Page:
Understanding Audience Needs
To develop and sustain digital engagement, you must know who your audience is and what they need. All of the people we interviewed for this piece talked about the importance of knowing (and understanding) one’s audience.
For instance, Custer Edwards and Zehner explained that they developed “All Day Blackness” by asking how they could care for local community needs. They landed on the idea to create a platform for young voices, because, as Zehner explained, “Artists are still not being afforded the same amount of respect, or pay, or even put in the forefront, even though a lot of people like to consume the work.” Thus, “All Day Blackness” was both a celebration of Blackness and a communal effort to care for community members and support young people’s ideas.
In the process of its digital transition, the Hirshhorn learned useful feedback about audience needs and applied these insights to future programming. McGettigan’s department learned that some Emerging Artists participants would not have been able to commute downtown to participate in the museum’s after-school programs. Also, some participants were simply more comfortable participating online, rather than in person. For that reason, the team hopes to adopt a hybrid structure for future Emerging Artists programs, with weekend sessions in ARTLAB’s physical space and weekday online after-school sessions.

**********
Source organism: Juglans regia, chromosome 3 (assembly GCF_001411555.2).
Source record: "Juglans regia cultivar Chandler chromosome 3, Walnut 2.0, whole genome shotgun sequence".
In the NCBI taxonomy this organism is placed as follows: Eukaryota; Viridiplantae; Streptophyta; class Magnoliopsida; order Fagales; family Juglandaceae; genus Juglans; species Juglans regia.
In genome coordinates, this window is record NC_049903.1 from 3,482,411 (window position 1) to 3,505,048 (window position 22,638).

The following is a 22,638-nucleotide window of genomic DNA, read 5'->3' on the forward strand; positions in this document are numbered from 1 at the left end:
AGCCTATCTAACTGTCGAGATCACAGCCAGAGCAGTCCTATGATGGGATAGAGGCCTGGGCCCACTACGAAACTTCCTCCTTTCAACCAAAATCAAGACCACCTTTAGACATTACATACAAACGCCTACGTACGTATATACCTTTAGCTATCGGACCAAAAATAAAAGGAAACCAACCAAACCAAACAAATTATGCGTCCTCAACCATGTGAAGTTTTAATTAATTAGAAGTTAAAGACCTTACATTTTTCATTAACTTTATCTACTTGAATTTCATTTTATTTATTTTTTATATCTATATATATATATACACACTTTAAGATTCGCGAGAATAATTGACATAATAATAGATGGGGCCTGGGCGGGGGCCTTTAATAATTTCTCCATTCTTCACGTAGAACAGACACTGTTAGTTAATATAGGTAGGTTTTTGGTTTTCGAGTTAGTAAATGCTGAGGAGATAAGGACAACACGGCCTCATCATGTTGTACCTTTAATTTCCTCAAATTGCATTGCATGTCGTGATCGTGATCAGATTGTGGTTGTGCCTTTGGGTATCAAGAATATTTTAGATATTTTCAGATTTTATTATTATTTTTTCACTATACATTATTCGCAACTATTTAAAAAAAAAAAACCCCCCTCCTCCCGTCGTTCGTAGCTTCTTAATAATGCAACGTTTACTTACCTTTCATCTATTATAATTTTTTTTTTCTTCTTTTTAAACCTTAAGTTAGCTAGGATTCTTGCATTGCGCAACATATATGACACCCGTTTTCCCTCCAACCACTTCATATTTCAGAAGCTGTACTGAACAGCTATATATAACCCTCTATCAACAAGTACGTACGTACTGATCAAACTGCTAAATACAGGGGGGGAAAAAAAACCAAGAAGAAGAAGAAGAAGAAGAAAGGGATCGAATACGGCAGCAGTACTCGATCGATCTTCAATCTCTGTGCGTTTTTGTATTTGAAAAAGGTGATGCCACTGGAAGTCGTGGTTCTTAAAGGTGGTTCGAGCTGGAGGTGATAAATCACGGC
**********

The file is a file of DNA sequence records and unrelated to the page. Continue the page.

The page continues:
The California Academy of Sciences also designed its virtual programming around audience needs, using rapid feedback during implementation to adjust as needed. Six weeks after schools adapted to online learning, the museum’s educators conducted empathy interviews with teachers and used these conversations to structure program design and identify potential issues, such as internet access and student engagement. Teachers shared that they wanted succinct, dynamic science lessons that engaged students online and offline, especially given students’ Zoom fatigue. Museum educators used this feedback to design a monthly science series that eventually attracted five hundred thousand attendees. Using teachers’ feedback, they built in opportunities for student engagement before the webinars, utilizing tools like Padlet, Mentimeter, and EdPuzzle, and they created offline activities students could perform outside, such as “sidewalk science.”
Building Longstanding and Reciprocal Relationships
To successfully meet your community’s needs, you need more than occasional moments of dialogue with them. You need ongoing conversations and collaborations that lead to genuine relationships.
This sort of relationship was key to the success of “All Day Blackness.” “A program like this is built out of a genuine, ongoing dialogue,” Custer Edwards said. “We needed to understand where each other was coming from.” In order to collaborate effectively, the Wexner Center and its local community needed to build a reciprocal relationship with trust at the center. Zehner agreed that partnerships should embody respect and exchange, citing the example that museums must engage and keep pace with artists’ current innovative digital practices to effectively support them. While institutional change may be more gradual than artistic change, Zehner said, “sometimes being too slow is too late.”